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January 1, 2023 Expert's Corner

CT employers face host of new employment law challenges

Lori Alexander

Connecticut has seen sweeping legislative changes in labor and employment law in the past few years.

The trend is likely to continue in 2023.

Last year, as employers regrouped from COVID restrictions and a challenging economy, they also adjusted to added workplace protections for victims of domestic violence, broad changes to Connecticut’s Family and Medical Leave Act (FMLA) laws, and protections for recreational marijuana users.

Here are examples of some of those changes:

1. Connecticut’s employment non-discrimination law added protected classification for domestic violence victims. Employers must now provide reasonable leaves of absence for victims to seek treatment, relocate or obtain other services, and they must post notices for employees about rights and available resources for victims of domestic violence.

2. While Connecticut expanded its FMLA provisions in 2019, including the addition of a paid leave component, those changes were not effective until January 1, 2022. Several months later, the Department of Labor issued final regulations to help address the lack of clarity regarding several key provisions.

3. Although Connecticut became the 19th state to legalize recreational marijuana in July 2021, separate employment provisions did not go into effect until a year later. Covered employers are not permitted to take action against employees based solely on a positive drug test unless the employer has a written policy prohibiting use of recreational marijuana outside the workplace. A policy is not required where there is reasonable suspicion to believe the employee is impaired at work.

4. Connecticut’s hourly minimum wage increased to $14 effective July 1, 2022, and will rise to $15 June 30, 2023. Beginning January 1, 2024, increases will be tied to the Employment Cost Index rather than a fixed rate, thereby reflecting economic indicators.

Issues to watch in 2023

These legislative changes, coupled with the impacts of the pandemic, have resulted in new litigation against employers involving such issues as COVID-19 leaves of absence, vaccine and mask mandates, paid family leave, work-from-home accommodations, drug testing, and wage and hour issues, and such litigation will surely continue into 2023.

Paula Anthony

As we move into 2023, employers should anticipate more legislative changes impacting the workplace from Gov. Ned Lamont and a Democrat-led General Assembly.

Some measures that were unsuccessful last year will assuredly resurface in 2023.

For example, limitations on arbitration and non-compete agreements have seen myriad proposals at both the state and federal levels for the past several years.

Connecticut employers should expect to see these proposals again, especially given the traction gained in Washington with the recent passage of the Ending Forced Arbitration of Sexual Assault and Sexual Harassment Act in February 2022, and the Speak Out Act.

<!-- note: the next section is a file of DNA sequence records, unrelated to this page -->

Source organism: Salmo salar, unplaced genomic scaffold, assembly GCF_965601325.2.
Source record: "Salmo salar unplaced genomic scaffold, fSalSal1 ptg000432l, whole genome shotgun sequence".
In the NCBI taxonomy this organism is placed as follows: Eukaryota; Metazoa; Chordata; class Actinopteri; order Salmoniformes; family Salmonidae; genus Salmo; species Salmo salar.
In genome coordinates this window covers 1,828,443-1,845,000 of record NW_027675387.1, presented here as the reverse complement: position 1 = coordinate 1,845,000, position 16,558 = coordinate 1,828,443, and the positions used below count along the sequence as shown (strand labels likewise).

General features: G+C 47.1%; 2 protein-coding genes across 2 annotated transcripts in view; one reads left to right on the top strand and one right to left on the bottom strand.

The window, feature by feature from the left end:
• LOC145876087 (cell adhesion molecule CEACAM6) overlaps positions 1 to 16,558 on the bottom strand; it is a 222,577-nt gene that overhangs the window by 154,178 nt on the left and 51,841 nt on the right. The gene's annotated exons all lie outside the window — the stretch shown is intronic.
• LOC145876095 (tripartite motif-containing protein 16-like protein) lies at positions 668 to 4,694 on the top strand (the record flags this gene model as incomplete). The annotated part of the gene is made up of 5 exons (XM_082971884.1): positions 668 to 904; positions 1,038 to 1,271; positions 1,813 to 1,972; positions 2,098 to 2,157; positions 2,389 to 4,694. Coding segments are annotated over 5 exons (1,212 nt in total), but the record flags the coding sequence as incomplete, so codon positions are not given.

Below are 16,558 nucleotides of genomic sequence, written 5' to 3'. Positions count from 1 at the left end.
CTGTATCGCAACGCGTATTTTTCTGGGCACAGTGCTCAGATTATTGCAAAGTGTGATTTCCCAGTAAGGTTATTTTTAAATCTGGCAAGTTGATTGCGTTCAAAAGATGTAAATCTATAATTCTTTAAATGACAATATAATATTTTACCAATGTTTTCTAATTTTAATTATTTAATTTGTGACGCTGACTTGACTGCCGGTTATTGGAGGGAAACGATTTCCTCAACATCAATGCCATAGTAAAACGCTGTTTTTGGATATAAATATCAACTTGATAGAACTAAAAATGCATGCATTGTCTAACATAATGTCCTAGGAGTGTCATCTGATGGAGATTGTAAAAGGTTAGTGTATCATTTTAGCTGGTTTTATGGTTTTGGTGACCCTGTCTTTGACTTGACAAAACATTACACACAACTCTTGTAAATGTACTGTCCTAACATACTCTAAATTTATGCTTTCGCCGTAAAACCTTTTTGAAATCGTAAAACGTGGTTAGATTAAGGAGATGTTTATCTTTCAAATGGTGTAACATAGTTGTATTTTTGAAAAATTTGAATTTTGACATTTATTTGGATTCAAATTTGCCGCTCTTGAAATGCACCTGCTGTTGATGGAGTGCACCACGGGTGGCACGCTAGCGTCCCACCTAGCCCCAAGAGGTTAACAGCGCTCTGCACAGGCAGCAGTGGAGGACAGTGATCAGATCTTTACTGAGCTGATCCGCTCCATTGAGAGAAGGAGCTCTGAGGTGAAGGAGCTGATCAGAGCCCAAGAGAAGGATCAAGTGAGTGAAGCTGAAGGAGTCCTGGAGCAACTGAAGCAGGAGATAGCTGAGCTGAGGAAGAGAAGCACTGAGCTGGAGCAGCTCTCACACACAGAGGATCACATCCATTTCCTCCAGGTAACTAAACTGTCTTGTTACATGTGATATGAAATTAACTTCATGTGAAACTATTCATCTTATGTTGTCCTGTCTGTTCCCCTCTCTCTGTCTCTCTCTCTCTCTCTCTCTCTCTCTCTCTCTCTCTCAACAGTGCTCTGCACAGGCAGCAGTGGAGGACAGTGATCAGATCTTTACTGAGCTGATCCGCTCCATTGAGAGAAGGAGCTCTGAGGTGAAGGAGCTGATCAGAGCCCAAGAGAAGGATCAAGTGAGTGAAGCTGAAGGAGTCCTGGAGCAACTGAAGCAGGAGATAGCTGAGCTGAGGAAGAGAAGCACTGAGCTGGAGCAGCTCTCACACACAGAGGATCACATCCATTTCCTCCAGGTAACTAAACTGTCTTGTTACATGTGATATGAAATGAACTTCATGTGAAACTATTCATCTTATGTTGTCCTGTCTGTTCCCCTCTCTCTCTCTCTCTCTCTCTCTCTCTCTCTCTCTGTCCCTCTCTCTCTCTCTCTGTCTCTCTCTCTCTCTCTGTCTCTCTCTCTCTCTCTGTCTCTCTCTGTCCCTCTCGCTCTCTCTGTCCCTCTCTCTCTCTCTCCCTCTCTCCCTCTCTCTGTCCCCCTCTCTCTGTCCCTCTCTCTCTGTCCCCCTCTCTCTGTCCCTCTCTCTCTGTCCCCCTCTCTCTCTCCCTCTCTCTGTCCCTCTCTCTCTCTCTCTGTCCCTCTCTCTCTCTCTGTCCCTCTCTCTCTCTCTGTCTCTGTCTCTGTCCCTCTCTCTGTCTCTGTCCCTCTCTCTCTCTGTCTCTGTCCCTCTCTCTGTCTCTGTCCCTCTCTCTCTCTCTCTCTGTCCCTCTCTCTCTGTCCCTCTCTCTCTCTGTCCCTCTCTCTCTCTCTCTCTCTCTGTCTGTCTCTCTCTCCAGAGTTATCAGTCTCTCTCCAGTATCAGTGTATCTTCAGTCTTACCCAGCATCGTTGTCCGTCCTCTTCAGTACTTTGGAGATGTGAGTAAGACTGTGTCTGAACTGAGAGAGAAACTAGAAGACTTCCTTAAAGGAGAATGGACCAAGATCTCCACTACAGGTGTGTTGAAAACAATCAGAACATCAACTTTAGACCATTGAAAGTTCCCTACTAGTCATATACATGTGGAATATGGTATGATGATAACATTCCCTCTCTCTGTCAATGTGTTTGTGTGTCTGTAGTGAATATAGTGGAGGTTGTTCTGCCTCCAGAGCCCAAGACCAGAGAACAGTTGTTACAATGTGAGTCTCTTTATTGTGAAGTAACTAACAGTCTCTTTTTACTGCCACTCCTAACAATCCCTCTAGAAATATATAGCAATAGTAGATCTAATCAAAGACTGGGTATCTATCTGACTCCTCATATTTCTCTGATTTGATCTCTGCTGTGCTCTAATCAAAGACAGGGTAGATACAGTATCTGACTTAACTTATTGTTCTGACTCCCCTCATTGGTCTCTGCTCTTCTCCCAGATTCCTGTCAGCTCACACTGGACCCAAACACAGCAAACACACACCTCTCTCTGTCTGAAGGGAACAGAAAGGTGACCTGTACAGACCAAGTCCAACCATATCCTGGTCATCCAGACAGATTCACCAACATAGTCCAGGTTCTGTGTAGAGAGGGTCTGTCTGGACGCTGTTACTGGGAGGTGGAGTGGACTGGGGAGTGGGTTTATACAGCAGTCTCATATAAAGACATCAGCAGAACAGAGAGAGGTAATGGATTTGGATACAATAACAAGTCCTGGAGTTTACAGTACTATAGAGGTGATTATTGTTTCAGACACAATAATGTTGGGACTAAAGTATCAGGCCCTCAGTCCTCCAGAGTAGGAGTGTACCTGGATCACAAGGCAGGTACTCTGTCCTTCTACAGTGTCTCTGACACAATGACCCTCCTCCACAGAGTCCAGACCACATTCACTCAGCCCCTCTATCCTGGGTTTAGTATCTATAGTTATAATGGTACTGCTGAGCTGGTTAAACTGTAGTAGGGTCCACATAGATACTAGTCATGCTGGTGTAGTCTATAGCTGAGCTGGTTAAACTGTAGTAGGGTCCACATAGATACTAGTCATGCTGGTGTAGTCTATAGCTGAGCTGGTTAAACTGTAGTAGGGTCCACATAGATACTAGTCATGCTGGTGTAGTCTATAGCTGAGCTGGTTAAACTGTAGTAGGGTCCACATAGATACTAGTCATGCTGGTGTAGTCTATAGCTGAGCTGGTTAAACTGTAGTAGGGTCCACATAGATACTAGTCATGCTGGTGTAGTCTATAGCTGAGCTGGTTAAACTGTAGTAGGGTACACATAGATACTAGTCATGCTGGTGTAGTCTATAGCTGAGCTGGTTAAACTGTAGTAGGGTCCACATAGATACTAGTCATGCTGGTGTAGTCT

Predictive scheduling and expansion of paid sick leave — perennially favorites — will also likely be on the legislative agenda for the coming session, reflecting growing calls by employees, especially those in the service industries, for required prior notice of any schedule changes.

On the labor front, Connecticut employers continue to face re-energized organizing efforts and a pro-union agenda advanced by the Connecticut General Assembly and National Labor Relations Board. Notably, the NLRB reported a 53% increase in union representation petitions filed with its regional offices in FY 2022 over those filed in FY 2021 — the highest number since FY 2016.

Unfair labor practice charges increased by 19% in the same period.

Jason Stanevich

Much focus has been on the government’s efforts to ban employers from holding group meetings to articulate their position concerning union organizing. Organized labor achieved a long-sought political objective in Connecticut with the passage of Senate Bill 163, “An Act Protecting Employee Freedom of Speech and Conscience.”

Effective July 1, 2022, this legislation prohibits mandatory employer-sponsored meetings, often referred to by unions as “captive audience” meetings, which unions argue are major deterrents to organizing.

The U.S. Chamber of Commerce, joined by the Connecticut Business & Industry Association and other trade groups, has filed suit challenging the legislation on the grounds it is preempted by federal law and an unconstitutional violation of an employer’s free speech and equal protection rights.

In light of the unresolved questions about the legality of Senate Bill 163, employers may want to strategize now as to how they will operate under its ban on employer-sponsored meetings.

Lori Alexander, Jason Stanevich and Paula Anthony are shareholders in law firm Littler Mendelson’s New Haven office.

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